This is also a great strategy tax-wise when starting out because it’s really not a sale but a loan so you can  recapitalize tax free just like refinancing a rental property you bought wholesale and rehabbed. Plus, if you’re not doing notes as your everyday business, when you finally sell this note down the road it may be considered a long term capital gain, which has its advantages.

3.) Sell a Partial Note

This is a great technique especially if equity is tight in the market place. With this technique borrowed from the “seller finance” world, you could just sell part of the loan to the investor (e.g. the first 5 to 10 years of payments) that may be an amount, term, and interest rate that’s excellent for your investor and still covered by some equity. The cool part here is you can still own part of the loan and the investor’s still safe because you still have an invested interest in the deal.

When people talk about notes, they always seem to mention the phrase, “Be the bank.” Most people can get that concept, but what they usually fail to realize is how fast and frequent the bank uses money. When I first started in notes, I thought I was being the bank, but I realized I was just parking my money in the loan I was buying. It wasn’t until I started to really flip my notes like I used to flip my houses that I discovered where the real money was. That’s when I stopped getting slow profits and started getting fast ones!

About Author

Dave Van Horn

Since 2007, Dave Van Horn has served as president and CEO of PPR The Note Co., a holding company that manages several funds that buy, sell, and hold residential mortgages nationwide. Dave’s expertise is derived from over 30 years of residential and commercial real estate experience as a licensed Realtor, a real estate investor, and a fundraiser. As the latter, Dave has raised over $100 million in both notes and commercial real estate. In addition to his investments and role as CEO, Dave’s biggest passion is to teach others how to share, build, and preserve wealth. He authored Real Estate Note Investing, an introduction to the note investing business, helping investors enter the “other side” of the real estate business.


  1. Great article Dave! It’s always encouraging to hear different ways of making money with notes, especially from more experienced investors. I’ve been told by numerous investors that selling partials require a special area of licensing. Have you found the same restrictions when selling partials or is there a way around this?

  2. Well said David. Especially your comments about partials. They are great way to earn a fee at the initial sale of the note and keep my partial payments as a residual income. One additional thought maybe to place your partial payments in my self-directed IRA for tax-free growth and with draw. My mistake is, I should have uses this strategy on all my partials. Ha!Let me also say, I appreciate your humility.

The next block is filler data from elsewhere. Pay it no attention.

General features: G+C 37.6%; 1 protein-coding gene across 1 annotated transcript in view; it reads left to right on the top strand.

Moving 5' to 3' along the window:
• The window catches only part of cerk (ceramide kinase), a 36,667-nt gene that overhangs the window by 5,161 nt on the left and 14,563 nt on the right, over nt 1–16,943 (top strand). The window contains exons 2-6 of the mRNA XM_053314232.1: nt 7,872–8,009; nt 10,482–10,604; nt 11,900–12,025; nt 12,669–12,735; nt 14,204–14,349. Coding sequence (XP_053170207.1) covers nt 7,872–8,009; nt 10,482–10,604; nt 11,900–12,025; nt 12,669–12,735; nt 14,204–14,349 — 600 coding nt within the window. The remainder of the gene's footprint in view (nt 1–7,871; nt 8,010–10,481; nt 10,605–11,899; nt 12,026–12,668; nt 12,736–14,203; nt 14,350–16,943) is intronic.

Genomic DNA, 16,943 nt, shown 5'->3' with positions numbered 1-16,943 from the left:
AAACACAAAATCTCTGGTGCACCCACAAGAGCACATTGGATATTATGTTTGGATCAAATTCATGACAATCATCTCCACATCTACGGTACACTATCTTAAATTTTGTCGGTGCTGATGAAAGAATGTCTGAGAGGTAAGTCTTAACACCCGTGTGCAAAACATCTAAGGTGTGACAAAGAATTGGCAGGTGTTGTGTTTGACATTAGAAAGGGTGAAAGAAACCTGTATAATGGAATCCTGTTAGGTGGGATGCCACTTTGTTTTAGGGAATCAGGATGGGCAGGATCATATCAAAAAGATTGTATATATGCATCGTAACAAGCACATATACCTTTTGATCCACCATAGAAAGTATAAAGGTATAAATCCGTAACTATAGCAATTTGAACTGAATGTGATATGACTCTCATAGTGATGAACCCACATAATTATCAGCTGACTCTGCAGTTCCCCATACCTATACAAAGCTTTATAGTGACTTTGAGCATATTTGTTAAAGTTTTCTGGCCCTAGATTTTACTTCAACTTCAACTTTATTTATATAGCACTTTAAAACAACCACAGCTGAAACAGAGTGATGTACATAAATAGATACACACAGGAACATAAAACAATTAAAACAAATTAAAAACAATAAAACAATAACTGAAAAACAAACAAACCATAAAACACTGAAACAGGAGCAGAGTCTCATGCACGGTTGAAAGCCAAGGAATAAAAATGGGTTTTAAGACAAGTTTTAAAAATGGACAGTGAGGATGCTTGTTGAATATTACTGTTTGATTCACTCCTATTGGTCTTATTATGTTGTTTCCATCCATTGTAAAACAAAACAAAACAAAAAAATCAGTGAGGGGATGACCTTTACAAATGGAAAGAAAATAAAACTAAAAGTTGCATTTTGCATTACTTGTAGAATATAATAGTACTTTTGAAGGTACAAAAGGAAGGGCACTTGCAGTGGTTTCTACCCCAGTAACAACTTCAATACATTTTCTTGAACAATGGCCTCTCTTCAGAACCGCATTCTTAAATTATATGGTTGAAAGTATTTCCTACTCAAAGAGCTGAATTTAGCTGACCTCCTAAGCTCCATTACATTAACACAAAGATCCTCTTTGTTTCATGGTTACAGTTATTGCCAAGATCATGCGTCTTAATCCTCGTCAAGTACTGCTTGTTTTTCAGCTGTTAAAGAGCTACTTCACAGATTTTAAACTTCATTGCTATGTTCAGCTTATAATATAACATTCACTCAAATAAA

3. Thanks guys, really appreciate all the positive feedback!

    Liz, it depends what state you’re in and I know more states are starting to require it. I would check ACAinternational.org for anything regarding licensing, servicing, or collections. These things constantly change and ACA has the most up to date information.

    Kent, great tip I forgot to mention. Love doing as much as possible in my IRA and profiting tax free!


  4. Hi Dave,

    I keep reading about note investing but one important thing always escapes my mind. Where do people find them? Especially those that are sold for pennies on a dollar. Is there a centralized market place for real estate notes similar to stock or bond markets?


    • Dave Van Horn

      Hi Binh,
      On the re-performing notes that we sell, we offer a performance warranty that protects the investor’s initial investment principal in the event of borrower default.
      Essentially, if the borrower were to re-default, we would work to get the loan re-performing again. If we are unable to do so within 6 months, we would purchase the note back in the amount of the investors initial investment principal minus any payments received during his/her time of ownership.
      I hope this info helps!
      Please let me know if you have any additional questions.